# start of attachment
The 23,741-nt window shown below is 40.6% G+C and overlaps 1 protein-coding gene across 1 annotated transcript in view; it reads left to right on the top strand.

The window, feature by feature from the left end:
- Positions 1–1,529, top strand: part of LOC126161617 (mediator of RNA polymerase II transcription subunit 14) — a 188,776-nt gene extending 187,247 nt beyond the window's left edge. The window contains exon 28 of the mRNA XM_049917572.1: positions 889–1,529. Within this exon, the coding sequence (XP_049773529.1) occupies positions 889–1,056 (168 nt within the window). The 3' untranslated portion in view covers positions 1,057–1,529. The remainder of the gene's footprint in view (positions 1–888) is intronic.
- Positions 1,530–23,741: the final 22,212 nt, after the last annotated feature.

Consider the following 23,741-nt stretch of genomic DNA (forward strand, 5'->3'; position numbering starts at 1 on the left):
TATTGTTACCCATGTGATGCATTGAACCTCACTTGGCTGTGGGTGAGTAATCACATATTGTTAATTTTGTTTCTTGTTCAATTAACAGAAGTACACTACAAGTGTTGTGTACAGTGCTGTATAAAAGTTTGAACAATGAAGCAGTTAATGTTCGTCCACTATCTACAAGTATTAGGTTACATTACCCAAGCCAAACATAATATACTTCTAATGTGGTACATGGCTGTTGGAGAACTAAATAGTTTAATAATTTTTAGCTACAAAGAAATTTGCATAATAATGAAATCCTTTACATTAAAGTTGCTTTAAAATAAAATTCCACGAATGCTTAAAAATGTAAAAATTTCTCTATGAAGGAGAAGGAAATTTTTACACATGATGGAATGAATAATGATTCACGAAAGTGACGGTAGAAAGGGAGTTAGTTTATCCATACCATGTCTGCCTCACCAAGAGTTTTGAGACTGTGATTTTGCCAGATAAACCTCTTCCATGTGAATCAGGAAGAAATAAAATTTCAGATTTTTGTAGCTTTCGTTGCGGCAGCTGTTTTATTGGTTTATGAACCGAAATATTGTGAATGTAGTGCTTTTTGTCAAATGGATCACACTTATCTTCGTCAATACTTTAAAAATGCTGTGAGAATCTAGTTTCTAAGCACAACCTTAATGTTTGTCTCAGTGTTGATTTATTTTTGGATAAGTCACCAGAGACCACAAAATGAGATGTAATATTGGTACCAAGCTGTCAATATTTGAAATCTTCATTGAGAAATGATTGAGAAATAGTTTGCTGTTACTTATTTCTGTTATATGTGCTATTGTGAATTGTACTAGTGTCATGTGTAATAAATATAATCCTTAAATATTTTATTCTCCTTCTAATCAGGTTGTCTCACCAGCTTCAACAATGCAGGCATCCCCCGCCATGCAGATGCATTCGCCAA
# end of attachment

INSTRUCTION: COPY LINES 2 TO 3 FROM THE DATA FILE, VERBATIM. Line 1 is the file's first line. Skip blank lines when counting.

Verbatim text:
The window, feature by feature from the left end:
- Positions 1–1,529, top strand: part of LOC126161617 (mediator of RNA polymerase II transcription subunit 14) — a 188,776-nt gene extending 187,247 nt beyond the window's left edge. The window contains exon 28 of the mRNA XM_049917572.1: positions 889–1,529. Within this exon, the coding sequence (XP_049773529.1) occupies positions 889–1,056 (168 nt within the window). The 3' untranslated portion in view covers positions 1,057–1,529. The remainder of the gene's footprint in view (positions 1–888) is intronic.